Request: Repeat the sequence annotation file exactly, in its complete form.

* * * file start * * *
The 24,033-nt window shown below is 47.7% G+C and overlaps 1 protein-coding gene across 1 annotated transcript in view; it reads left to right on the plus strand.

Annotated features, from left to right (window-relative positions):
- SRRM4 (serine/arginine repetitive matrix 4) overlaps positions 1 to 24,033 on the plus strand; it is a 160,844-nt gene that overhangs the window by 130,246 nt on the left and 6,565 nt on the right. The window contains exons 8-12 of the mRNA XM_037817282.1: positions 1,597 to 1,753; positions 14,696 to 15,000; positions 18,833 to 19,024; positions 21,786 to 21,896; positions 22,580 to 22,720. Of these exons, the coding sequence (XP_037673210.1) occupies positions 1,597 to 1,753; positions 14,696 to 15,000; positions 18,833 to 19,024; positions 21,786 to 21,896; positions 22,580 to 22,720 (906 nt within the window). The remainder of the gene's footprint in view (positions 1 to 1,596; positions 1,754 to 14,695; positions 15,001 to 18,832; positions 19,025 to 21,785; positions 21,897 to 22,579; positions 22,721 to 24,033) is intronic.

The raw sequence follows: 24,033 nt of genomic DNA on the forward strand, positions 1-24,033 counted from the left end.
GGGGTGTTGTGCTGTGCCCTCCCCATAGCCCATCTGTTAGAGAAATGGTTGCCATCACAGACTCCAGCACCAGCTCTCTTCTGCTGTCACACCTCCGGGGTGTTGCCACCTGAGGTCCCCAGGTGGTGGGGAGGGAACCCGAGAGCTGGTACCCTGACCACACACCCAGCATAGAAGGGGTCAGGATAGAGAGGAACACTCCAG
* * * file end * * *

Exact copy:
The 24,033-nt window shown below is 47.7% G+C and overlaps 1 protein-coding gene across 1 annotated transcript in view; it reads left to right on the plus strand.

Annotated features, from left to right (window-relative positions):
- SRRM4 (serine/arginine repetitive matrix 4) overlaps positions 1 to 24,033 on the plus strand; it is a 160,844-nt gene that overhangs the window by 130,246 nt on the left and 6,565 nt on the right. The window contains exons 8-12 of the mRNA XM_037817282.1: positions 1,597 to 1,753; positions 14,696 to 15,000; positions 18,833 to 19,024; positions 21,786 to 21,896; positions 22,580 to 22,720. Of these exons, the coding sequence (XP_037673210.1) occupies positions 1,597 to 1,753; positions 14,696 to 15,000; positions 18,833 to 19,024; positions 21,786 to 21,896; positions 22,580 to 22,720 (906 nt within the window). The remainder of the gene's footprint in view (positions 1 to 1,596; positions 1,754 to 14,695; positions 15,001 to 18,832; positions 19,025 to 21,785; positions 21,897 to 22,579; positions 22,721 to 24,033) is intronic.

The raw sequence follows: 24,033 nt of genomic DNA on the forward strand, positions 1-24,033 counted from the left end.
GGGGTGTTGTGCTGTGCCCTCCCCATAGCCCATCTGTTAGAGAAATGGTTGCCATCACAGACTCCAGCACCAGCTCTCTTCTGCTGTCACACCTCCGGGGTGTTGCCACCTGAGGTCCCCAGGTGGTGGGGAGGGAACCCGAGAGCTGGTACCCTGACCACACACCCAGCATAGAAGGGGTCAGGATAGAGAGGAACACTCCAG